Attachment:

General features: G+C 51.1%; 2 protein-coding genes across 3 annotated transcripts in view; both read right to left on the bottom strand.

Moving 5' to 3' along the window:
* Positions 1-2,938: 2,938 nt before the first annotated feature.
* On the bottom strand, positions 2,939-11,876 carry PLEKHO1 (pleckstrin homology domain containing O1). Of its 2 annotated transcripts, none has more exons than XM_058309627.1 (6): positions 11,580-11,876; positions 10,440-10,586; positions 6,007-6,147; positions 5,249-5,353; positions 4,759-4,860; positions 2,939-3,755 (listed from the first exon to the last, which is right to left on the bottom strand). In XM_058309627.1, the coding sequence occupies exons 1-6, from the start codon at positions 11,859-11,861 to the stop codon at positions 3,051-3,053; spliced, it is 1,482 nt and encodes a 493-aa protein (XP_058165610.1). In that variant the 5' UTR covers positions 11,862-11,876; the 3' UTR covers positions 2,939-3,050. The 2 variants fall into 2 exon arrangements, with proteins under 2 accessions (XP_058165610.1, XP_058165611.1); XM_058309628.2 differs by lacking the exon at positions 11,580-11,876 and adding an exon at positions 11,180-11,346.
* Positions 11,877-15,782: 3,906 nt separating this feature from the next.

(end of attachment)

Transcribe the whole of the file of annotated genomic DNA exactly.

General features: G+C 51.1%; 2 protein-coding genes across 3 annotated transcripts in view; both read right to left on the bottom strand.

Moving 5' to 3' along the window:
* Positions 1-2,938: 2,938 nt before the first annotated feature.
* On the bottom strand, positions 2,939-11,876 carry PLEKHO1 (pleckstrin homology domain containing O1). Of its 2 annotated transcripts, none has more exons than XM_058309627.1 (6): positions 11,580-11,876; positions 10,440-10,586; positions 6,007-6,147; positions 5,249-5,353; positions 4,759-4,860; positions 2,939-3,755 (listed from the first exon to the last, which is right to left on the bottom strand). In XM_058309627.1, the coding sequence occupies exons 1-6, from the start codon at positions 11,859-11,861 to the stop codon at positions 3,051-3,053; spliced, it is 1,482 nt and encodes a 493-aa protein (XP_058165610.1). In that variant the 5' UTR covers positions 11,862-11,876; the 3' UTR covers positions 2,939-3,050. The 2 variants fall into 2 exon arrangements, with proteins under 2 accessions (XP_058165610.1, XP_058165611.1); XM_058309628.2 differs by lacking the exon at positions 11,580-11,876 and adding an exon at positions 11,180-11,346.
* Positions 11,877-15,782: 3,906 nt separating this feature from the next.